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Customizing Per-Country Data

Whenever an OSM is imported into Nominatim, the object is first assigned a country. Nominatim can use this information to adapt various aspects of the address computation to the local customs of the country. This section explains how country assignment works and the principal per-country localizations.

Country assignment

Countries are assigned on the basis of country data from the OpenStreetMap input data itself. Countries are expected to be tagged according to the administrative boundary schema: a OSM relation with boundary=administrative and admin_level=2. Nominatim uses the country code to distinguish the countries.

If there is no country data available for a point, then Nominatim uses the fallback data imported from data/country_osm_grid.sql.gz. This was computed from OSM data as well but is guaranteed to cover all countries.

Some OSM objects may also be located outside any country, for example a buoy in the middle of the ocean. These object do not get any country assigned and get a default treatment when it comes to localized handling of data.

Per-country settings

Global country settings

The main place to configure settings per country is the file settings/country_settings.yaml. This file has one section per country that is recognised by Nominatim. Each section is tagged with the country code (in lower case) and contains the different localization information. Only countries which are listed in this file are taken into account for computations.

For example, the section for Andorra looks like this:

    partition: 35
    languages: ca
    names: !include country-names/ad.yaml
      pattern: "(ddd)"
      output: AD\1

The individual settings are described below.


Nominatim internally splits the data into multiple tables to improve performance. The partition number tells Nominatim into which table to put the country. This is purely internal management and has no effect on the output data.

The default is to have one partition per country.


A comma-separated list of ISO-639 language codes of default languages in the country. These are the languages used in name tags without a language suffix. Note that this is not necessarily the same as the list of official languages in the country. There may be officially recognised languages in a country which are only ever used in name tags with the appropriate language suffixes. Conversely, a non-official language may appear a lot in the name tags, for example when used as an unofficial Lingua Franca.

List the languages in order of frequency of appearance with the most frequently used language first. It is not recommended to add languages when there are only very few occurrences.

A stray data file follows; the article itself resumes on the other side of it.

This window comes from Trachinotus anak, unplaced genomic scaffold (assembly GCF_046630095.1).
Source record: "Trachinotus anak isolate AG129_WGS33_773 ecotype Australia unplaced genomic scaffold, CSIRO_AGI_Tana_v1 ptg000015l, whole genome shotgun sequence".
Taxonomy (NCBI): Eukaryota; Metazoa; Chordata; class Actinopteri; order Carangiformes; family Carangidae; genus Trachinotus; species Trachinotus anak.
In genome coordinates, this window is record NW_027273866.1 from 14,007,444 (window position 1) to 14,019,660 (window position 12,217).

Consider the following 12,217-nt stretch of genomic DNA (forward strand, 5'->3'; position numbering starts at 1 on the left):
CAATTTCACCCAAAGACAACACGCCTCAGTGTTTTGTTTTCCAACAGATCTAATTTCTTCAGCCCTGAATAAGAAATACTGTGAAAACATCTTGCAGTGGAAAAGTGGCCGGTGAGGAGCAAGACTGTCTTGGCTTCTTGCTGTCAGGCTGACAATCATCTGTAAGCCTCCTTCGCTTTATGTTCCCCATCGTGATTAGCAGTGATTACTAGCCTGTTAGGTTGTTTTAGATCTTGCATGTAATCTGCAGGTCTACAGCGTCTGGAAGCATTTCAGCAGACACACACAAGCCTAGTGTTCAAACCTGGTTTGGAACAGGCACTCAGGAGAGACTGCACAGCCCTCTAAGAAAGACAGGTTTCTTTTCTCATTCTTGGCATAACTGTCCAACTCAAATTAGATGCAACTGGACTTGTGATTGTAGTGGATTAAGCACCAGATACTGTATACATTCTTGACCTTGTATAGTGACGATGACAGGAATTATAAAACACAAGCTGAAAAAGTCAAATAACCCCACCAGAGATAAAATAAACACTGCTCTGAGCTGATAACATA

If only one language is listed, then Nominatim will 'auto-complete' the language of names without an explicit language-suffix.


List of names of the country and its translations. These names are used as a baseline. It is always possible to search countries by the given names, no matter what other names are in the OSM data. They are also used as a fallback when a needed translation is not available.


The list of names per country is currently fairly large because Nominatim supports translations in many languages per default. That is why the name lists have been separated out into extra files. You can find the name lists in the file settings/country-names/<country code>.yaml. The names section in the main country settings file only refers to these files via the special !include directive.


Describes the format of the postcode that is in use in the country.

When a country has no official postcodes, set this to no. Example:

    postcode: no

When a country has a postcode, you need to state the postcode pattern and the default output format. Example:

      pattern: "(ll)[ -]?(dd)"
      output: \1 \2

The pattern is a regular expression that describes the possible formats accepted as a postcode. The pattern follows the standard syntax for regular expressions in Python with two extra shortcuts: d is a shortcut for a single digit([0-9]) and l for a single ASCII letter ([A-Z]).

Use match groups to indicate groups in the postcode that may optionally be separated with a space or a hyphen.

For example, the postcode for Bermuda above always consists of two letters and two digits. They may optionally be separated by a space or hyphen. That means that Nominatim will consider AB56, AB 56 and AB-56 spelling variants for one and the same postcode.

Never add the country code in front of the postcode pattern. Nominatim will automatically accept variants with a country code prefix for all postcodes.

The output field is an optional field that describes what the canonical spelling of the postcode should be. The format is the regular expression expand syntax referring back to the bracket groups in the pattern.

Most simple postcodes only have one spelling variant. In that case, the output can be omitted. The postcode will simply be used as is.

In the Bermuda example above, the canonical spelling would be to have a space between letters and digits.


When your postcode pattern covers multiple variants of the postcode, then you must explicitly state the canonical output or Nominatim will not handle the variations correctly.

Other country-specific configuration

There are some other configuration files where you can set localized settings according to the assigned country. These are:

Please see the linked documentation sections for more information.